You have marketed you effectively. You get the call or email to say they want to see you for an interview.
So far so good. You want to do well in the job interview, so what should you do to do well in a job interview.
Prepare like a professional
People who excel at anything put in the work ahead of the event to perform to their potential.
Take a sport like football. Players at the top train every day and have a warm up routine ahead of the game. They know that they can’t just turn up.
A job interview is something that you do periodically rather than on a weekly basis like the footballer.
What that means is that you have to prepare like a professional. The sad thing is what I’ve learned is that even those from a professional background don’t do anything like enough in terms of preparation.
As a result they struggle to perform to their potential.
Realise that it is competitive
In any job interview they are going to be seeing several candidates. Some will be better than others at selling themselves in person, showcasing their skills and experience.
Others will struggle.
The thing to remember is that the hiring manager can’t give you credit for what you don’t tell them.
Focus on showcasing you effectively.
Realise that it is an investment decision
You want the job otherwise why would you be wasting the time of the employer going along.
What you have to realise is that recruiting someone is a major investment decision.
As the candidate you have to re-assure the hiring manager that an investment in you will benefit him or her, the team and the organisation.
Learn to tell stories
Let me explain. A lot of employers now use competency based job interviews.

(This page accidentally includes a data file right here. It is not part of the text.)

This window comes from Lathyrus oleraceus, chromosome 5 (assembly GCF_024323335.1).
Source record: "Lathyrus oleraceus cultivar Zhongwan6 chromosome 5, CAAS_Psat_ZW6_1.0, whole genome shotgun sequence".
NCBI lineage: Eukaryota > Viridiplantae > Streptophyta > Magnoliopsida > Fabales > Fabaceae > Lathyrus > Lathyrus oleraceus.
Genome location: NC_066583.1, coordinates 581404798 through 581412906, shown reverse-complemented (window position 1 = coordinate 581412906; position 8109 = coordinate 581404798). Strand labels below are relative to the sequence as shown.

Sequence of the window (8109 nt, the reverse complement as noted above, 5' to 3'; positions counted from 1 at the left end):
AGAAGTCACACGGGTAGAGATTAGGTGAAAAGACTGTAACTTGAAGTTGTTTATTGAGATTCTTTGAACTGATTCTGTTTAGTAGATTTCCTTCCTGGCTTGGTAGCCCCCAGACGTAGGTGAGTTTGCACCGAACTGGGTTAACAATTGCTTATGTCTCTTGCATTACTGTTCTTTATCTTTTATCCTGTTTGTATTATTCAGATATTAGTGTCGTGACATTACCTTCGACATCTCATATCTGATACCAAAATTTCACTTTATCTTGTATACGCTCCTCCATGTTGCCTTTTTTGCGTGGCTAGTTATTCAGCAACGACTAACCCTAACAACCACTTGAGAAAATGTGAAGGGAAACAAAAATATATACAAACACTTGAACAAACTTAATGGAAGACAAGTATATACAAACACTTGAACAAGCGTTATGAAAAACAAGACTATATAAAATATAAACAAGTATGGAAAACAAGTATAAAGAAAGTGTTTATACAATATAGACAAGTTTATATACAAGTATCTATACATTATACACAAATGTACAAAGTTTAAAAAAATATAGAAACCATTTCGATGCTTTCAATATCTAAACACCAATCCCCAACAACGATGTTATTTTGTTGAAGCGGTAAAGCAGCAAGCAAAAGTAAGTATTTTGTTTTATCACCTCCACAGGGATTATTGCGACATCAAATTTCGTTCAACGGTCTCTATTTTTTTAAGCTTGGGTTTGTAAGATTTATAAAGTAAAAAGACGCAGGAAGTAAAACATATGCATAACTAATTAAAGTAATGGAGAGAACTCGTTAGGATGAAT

These are interviews where you have demonstrate your competency. Typically they are questions where you are asked to ‘tell them about’, ‘describe a time’, gives us an examples.
If you can tell a story of how you effectively dealt with a difficult situation, problem, colleague or challenge or improved something, you will be much more articulate and persuasive.
Listen to feedback
If you are unsuccessful, listen to feedback and then act on it.
If something is coming up regularly in the feedback, you need to look at changing your approach or improve your technique.
Duncan Brodie helps accountants and professionals to land their next job. He invites you to sign up for his free audio masterclass on How To Have A Successful Career In Accountancy.
Since 2006 I’ve worked with in excess of 7,000 accountants and professionals in workshops, seminars and one to one helping them land their next jobs and become better leaders, presenters and business partners. Before that I spent 25 years in accountancy climbing the career ladder from Payments Clerk to FD. I’m a CIMA Fellow, Certified Professional Coach and Team Coach Facilitator.